In many ways, confidence is the name of the game. It’s a key element in both productivity and success, because feeling confident allows for relaxation and poise, both of which support high-level performance.
What’s more, confidence is itself powerful, particularly because it heavily impacts others, both positively and negatively.
Confidence has a positive impact not only on yourself, but on those working with you, helping them feel like “you got this,” and encouraging them to put forward their own best efforts in support of you.
At the same time, confidence has a negative impact on those working against you (as in competitive situations, negotiations, or other “zero sum” games), tending to weaken their resolve and increase their estimation of your ability to prevail.
That’s why it’s important to maximize your confidence, without feeling so overconfident that you allow your ego to write checks your skills and abilities can’t cash.
As with other important human traits, some people are born with a good level of confidence, some earn their confidence by dint of great work, and some must take special steps to gain as much confidence as their actual level of competence deserves (I’m looking at you, low self-esteemers).
Here are some effective ideas for boosting and maintaining your confidence up to where it ought to be:
Recognize Any Confidence Gap
The first step in developing an appropriate level of confidence is to recognize when you don’t have enough of it. Fortunately, there are some signs of low confidence to help with this. They include:
Regular surprises at your level of achievement. If you keep scoring higher on tests than you anticipate, or accomplish goals faster or easier than you expect, or hear praise from others when you feel you’ve done nothing special, take these achievements as signs of capabilities that warrant considerable confidence.
Others treat you like you’re special. If the people you encounter tend to ask for your ideas, or listen carefully to your arguments, or agree with your choices and decisions, or want to follow your lead, take these behaviors as signs of intelligence, perspicacity, and charisma that warrant a high level of confidence.
Exceptional performance levels. If you can do things that others can’t, or easily learn what others find difficult, or exhibit natural abilities that others don’t, or navigate through difficulties that swamp other people, take these higher-than-average performance levels as signs you deserve a commensurate level of confidence.
Strengthen Your Capabilities
One of the best ways to build and maintain your confidence is to aim for and reach meaningful milestones on the road to your goals. Depending on many variables, you may want to accumulate relevant academic degrees and/or professional certifications, compete for challenging awards, master particular skills and abilities, or achieve something else – even something that’s important primarily (or only) to you.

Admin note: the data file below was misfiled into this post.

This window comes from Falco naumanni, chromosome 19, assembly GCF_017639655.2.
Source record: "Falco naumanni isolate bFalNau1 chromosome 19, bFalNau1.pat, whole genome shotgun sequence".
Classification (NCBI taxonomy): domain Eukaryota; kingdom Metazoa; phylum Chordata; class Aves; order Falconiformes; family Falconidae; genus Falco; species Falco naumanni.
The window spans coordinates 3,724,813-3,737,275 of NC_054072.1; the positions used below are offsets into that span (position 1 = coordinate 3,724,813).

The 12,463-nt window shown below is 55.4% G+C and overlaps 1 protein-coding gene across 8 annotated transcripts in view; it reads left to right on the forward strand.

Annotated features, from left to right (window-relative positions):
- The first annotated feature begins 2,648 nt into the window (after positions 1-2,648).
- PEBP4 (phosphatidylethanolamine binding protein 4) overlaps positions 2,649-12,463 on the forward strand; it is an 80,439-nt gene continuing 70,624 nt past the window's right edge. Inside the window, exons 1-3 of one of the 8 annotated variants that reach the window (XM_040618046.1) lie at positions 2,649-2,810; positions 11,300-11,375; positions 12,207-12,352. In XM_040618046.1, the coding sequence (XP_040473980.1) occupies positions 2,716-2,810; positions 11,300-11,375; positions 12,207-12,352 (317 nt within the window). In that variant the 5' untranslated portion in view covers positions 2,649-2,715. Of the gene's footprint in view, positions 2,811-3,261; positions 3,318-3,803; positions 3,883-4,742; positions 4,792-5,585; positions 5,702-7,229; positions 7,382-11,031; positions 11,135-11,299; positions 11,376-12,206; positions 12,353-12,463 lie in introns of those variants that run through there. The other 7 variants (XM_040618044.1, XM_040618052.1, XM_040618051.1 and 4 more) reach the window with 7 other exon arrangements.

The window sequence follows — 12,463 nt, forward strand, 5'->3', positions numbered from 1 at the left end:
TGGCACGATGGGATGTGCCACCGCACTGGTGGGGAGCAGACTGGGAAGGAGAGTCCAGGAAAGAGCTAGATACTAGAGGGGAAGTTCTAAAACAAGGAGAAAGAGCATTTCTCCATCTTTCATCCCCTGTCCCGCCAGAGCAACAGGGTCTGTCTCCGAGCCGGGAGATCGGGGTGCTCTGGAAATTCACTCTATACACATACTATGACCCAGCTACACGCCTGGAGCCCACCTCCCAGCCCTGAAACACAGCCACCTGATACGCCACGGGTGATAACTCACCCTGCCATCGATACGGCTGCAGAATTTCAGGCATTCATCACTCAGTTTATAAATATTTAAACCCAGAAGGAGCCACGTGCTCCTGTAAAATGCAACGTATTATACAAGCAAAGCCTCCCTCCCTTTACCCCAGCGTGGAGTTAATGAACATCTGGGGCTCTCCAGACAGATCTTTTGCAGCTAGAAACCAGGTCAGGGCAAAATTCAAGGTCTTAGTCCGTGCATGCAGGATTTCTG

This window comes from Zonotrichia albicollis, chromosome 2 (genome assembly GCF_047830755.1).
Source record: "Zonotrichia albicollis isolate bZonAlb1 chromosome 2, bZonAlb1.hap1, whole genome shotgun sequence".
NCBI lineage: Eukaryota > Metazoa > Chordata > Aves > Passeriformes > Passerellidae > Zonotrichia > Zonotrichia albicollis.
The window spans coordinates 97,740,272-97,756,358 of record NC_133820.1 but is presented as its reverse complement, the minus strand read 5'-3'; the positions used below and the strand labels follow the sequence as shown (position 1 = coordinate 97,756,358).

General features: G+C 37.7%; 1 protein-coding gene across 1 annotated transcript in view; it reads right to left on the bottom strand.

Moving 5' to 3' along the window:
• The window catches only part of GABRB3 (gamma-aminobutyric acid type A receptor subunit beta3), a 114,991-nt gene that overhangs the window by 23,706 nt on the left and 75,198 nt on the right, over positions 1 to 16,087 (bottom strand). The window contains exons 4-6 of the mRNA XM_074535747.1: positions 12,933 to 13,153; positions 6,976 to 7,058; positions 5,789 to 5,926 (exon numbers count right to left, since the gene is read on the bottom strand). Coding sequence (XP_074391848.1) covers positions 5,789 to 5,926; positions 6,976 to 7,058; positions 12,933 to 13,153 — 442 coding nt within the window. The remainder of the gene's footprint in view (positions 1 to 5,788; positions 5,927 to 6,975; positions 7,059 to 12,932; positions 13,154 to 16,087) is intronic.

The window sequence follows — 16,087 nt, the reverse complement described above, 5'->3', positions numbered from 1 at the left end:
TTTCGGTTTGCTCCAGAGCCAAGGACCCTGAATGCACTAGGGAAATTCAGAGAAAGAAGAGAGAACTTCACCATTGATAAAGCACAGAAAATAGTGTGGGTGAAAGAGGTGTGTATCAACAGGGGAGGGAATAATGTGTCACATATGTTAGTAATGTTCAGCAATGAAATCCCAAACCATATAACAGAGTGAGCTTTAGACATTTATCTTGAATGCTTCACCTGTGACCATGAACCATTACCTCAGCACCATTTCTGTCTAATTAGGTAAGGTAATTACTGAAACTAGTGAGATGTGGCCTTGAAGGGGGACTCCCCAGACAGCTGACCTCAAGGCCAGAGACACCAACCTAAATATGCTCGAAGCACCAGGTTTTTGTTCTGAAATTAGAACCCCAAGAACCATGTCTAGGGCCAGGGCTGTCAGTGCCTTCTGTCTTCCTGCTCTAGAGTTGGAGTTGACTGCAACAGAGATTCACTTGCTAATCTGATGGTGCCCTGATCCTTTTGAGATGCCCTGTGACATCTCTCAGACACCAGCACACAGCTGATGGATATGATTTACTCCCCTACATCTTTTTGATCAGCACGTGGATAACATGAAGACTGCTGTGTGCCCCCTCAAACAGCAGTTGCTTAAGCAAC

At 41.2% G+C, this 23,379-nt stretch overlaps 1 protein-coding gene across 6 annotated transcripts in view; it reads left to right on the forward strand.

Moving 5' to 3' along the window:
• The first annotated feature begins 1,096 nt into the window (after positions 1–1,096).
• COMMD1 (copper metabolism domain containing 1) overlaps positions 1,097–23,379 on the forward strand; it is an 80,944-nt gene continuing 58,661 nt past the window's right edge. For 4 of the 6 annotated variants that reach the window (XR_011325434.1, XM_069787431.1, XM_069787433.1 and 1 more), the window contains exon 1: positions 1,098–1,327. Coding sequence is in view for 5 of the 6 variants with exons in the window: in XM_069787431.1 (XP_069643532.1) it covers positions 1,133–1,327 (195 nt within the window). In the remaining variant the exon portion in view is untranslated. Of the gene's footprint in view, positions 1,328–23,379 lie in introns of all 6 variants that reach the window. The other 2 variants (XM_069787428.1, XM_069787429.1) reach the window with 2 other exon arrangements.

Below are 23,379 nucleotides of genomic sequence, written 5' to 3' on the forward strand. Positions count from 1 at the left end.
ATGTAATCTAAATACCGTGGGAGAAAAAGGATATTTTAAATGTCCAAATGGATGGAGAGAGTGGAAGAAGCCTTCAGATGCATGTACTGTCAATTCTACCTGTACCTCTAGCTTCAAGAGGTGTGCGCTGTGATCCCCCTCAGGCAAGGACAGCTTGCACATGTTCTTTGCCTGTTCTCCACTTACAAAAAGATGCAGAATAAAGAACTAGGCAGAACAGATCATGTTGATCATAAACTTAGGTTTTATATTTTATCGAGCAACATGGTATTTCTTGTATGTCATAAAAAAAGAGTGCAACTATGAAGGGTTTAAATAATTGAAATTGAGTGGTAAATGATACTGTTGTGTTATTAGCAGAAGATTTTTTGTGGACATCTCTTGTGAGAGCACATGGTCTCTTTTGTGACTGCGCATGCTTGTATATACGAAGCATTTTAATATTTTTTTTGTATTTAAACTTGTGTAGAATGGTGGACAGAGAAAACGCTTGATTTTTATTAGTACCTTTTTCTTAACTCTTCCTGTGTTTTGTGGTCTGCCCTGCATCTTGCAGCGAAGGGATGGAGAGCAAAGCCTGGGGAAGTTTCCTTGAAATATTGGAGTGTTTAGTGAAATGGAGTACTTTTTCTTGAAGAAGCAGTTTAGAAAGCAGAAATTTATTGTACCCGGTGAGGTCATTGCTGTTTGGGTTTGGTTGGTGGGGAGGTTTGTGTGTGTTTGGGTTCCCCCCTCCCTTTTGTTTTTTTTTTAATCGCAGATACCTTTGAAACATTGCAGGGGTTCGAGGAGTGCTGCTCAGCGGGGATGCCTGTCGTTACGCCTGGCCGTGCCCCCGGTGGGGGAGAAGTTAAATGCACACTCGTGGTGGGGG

Any or all of these efforts will not only strengthen your capabilities, they will provide solid foundations for you to attain an appropriate level of confidence.
Mark Your Completed Goals
Your journey through your work and your life will naturally include completing many important goals. Pay close attention to these as you attain them, and review your track record at regular intervals in order to remain vividly aware of your accomplishments. Maintaining this honest perspective on your journey and your successes will help you keep your confidence level where it belongs.
Watch for Confidence-Draining Pitfalls
Like most feelings, your level of confidence is likely to vary from day to day. This is unavoidable. But you may also be subject to psychological pitfalls that unnaturally pull the rug out from under your confidence without good cause.
Your personal pitfalls may reflect past failures or difficulties, anomalies in your upbringing, or even specific stories you may tell yourself about the world and your place in it that don’t truly reflect reality.
When you are not aware of these pitfalls, they can temporarily or permanently undermine your confidence, and thus your productivity and success. By learning to recognize your pitfalls, you can more easily find ways to avoid or remedy them before they sap your confidence.
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